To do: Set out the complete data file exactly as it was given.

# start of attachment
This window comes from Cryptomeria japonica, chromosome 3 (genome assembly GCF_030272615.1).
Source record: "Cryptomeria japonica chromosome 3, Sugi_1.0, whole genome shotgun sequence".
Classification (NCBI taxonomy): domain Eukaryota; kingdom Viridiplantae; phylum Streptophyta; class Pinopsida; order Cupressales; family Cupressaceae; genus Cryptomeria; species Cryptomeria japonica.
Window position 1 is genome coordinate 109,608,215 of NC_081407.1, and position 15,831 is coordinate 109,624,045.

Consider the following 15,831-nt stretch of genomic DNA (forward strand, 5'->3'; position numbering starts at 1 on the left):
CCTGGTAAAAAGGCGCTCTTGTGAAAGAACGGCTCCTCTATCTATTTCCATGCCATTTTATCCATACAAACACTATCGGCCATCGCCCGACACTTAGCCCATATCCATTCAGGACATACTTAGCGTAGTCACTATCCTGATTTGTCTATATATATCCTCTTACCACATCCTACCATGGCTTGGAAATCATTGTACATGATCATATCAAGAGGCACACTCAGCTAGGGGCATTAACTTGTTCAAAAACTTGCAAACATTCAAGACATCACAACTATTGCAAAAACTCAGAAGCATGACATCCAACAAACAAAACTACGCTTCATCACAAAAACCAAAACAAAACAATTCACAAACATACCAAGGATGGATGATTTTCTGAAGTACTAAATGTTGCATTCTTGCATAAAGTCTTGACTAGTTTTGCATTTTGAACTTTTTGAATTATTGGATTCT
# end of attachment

This window comes from Cryptomeria japonica, chromosome 3 (genome assembly GCF_030272615.1).
Source record: "Cryptomeria japonica chromosome 3, Sugi_1.0, whole genome shotgun sequence".
Classification (NCBI taxonomy): domain Eukaryota; kingdom Viridiplantae; phylum Streptophyta; class Pinopsida; order Cupressales; family Cupressaceae; genus Cryptomeria; species Cryptomeria japonica.
Window position 1 is genome coordinate 109,608,215 of NC_081407.1, and position 15,831 is coordinate 109,624,045.

Consider the following 15,831-nt stretch of genomic DNA (forward strand, 5'->3'; position numbering starts at 1 on the left):
CCTGGTAAAAAGGCGCTCTTGTGAAAGAACGGCTCCTCTATCTATTTCCATGCCATTTTATCCATACAAACACTATCGGCCATCGCCCGACACTTAGCCCATATCCATTCAGGACATACTTAGCGTAGTCACTATCCTGATTTGTCTATATATATCCTCTTACCACATCCTACCATGGCTTGGAAATCATTGTACATGATCATATCAAGAGGCACACTCAGCTAGGGGCATTAACTTGTTCAAAAACTTGCAAACATTCAAGACATCACAACTATTGCAAAAACTCAGAAGCATGACATCCAACAAACAAAACTACGCTTCATCACAAAAACCAAAACAAAACAATTCACAAACATACCAAGGATGGATGATTTTCTGAAGTACTAAATGTTGCATTCTTGCATAAAGTCTTGACTAGTTTTGCATTTTGAACTTTTTGAATTATTGGATTCT